D.C. Walmart Wages: What Political Courage Looks Like in 2013

Fifty-seven years ago, a young U.S. senator from Massachusetts named John F. Kennedy published a book about political courage. He highlighted eight Profiles in Courage of American politicians who had bucked their political instincts to get reelected, raise funds, and tow the party line in favor of protecting a greater, public interest. That young author wrote, in words that still ring true today, "In whatever arena of life one may meet the challenge of courage, whatever may be the sacrifices he faces if he follows his conscience... each man must decide for himself the course he will follow."

While President Kennedy's wisdom about political courage in 1956 has yet to be widely adopted in 2013, the D.C. City Council's recent wage battle with Walmart offers a glimmer of hope. Usually, when a large corporation like Walmart wants to move into a city struggling with unemployment, claiming it wants to revitalize the local economy, politicians are tripping over each other with comically large scissors and red ribbons in hand for the grand opening. But some members of the D.C. City Council have decided to take a very different — and I would argue more courageous — path. 

It began earlier this year when Walmart released plans to build six stores in D.C., a city struggling with 8.3% unemployment, saying it would create an estimated 1,800 jobs. The caveat: Even though other big-box retailers like Costco insist on paying their workers more than $15/hour on average, Walmart would pay many of its D.C. employees at minimum wage, or $8.25/hour. Further, unlike Costco which provides health insurance to nearly all of its employees, Walmart would force taxpayers to foot their employees' medical bills through Medicaid and the State Children's Health Insurance Program (SCHIP). In fact, Walmart's failure to provide health insurance to its workers costs taxpayers a pretty penny: according to one study, more than $1.7 billion per store, or $5,815 per worker in a 300-person store, because of passed-on costs to Medicaid.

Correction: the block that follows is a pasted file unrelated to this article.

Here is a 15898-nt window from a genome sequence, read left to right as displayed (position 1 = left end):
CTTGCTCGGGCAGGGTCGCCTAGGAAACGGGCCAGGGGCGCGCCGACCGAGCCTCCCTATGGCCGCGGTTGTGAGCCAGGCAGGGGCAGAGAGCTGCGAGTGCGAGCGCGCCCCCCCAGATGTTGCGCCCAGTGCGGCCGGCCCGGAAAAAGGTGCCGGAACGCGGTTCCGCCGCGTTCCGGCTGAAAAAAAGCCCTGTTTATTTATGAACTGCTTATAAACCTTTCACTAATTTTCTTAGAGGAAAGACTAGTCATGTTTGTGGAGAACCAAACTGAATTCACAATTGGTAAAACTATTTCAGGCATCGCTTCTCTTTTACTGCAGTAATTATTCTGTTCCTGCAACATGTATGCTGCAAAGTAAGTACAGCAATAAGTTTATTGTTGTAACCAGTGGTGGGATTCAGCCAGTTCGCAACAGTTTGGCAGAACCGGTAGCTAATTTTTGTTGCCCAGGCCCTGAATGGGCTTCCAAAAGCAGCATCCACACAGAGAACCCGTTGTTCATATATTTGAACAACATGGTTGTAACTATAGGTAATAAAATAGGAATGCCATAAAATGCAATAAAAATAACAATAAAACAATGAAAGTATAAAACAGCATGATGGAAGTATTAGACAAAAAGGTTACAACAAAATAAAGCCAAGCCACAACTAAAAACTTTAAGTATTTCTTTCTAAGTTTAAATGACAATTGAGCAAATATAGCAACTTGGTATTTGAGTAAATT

For these reasons, the D.C. City Council opposed Walmart's proposal, passing a "living wage" law that requires big-box retailers to pay at least $12.50/hour. Of course, the $447 billion company wasn't happy, arguing that they couldn't afford to raise their "everyday low prices" by $0.46 and in turn increase their workers' annual income (before taxes) by as much as $6,500 per person. While the bill awaits Mayor Vincent Gray's signature or veto, Walmart has said it will leave D.C. if the living wage bill becomes law. 

D.C. isn't the first municipality to oppose Walmart and the mayor may still cave to Walmart's antics. But the City Council's vote matters, in part because it suggests that powerful corporate interests need not always prevail over the public good. In a city where full-time minimum wage workers make just $15,000 per year — or $55,000 less than what's required to live securely in our nation's capital — one would hope that D.C.'s elected officials would speak on behalf of the people, not the corporations, who elected them. After all, our nation still desperately needs leaders who, in President Kennedy's words, "reward courage, respect honor and ultimately recognize right.” 

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Jared Milrad

Jared Milrad is an actor, lawyer, and social entrepreneur based in Los Angeles. In April 2015, Jared appeared in Hillary Clinton's presidential campaign launch video, which was viewed more than 10 million times worldwide. He and his husband Nathan Johnson have appeared widely in national and international media, including The New York Times, MSNBC, The Guardian, The Chicago Tribune, TIME, CBS, NBC, and ABC. Jared is a graduate of Northeastern University School of Law and also has significant leadership experience in public interest law, advocacy, policy, and politics. In 2013, Jared founded Civic Legal Corps, a social enterprise non-profit organization that connects talented new attorneys with low and middle-income families unable to afford legal help. Based in Chicago, Civic Legal Corps has received support from U.S. Supreme Court Justice Sandra Day O'Connor (Ret.), philanthropist Peter Buffett, Harvard Law School Dean Martha Minow, and many others. A former staffer in The White House, Jared is a graduate with highest honors of North Carolina State University, where he served as the Student Commencement Speaker and received the General Hugh Shelton Leadership Award of Excellence. He earned a graduate degree from Tufts University, where he received the Presidential Award for Citizenship and Public Service. Jared became a practicing vegan at the age of 14 and is a strong supporter of animal protection as well as numerous social causes. An alum of the renowned Second City Training Center in Chicago, Jared lives in the Los Angeles area with his husband, Nate, and their adopted dog, Cooper. Learn more about Jared at jaredmilrad.com.

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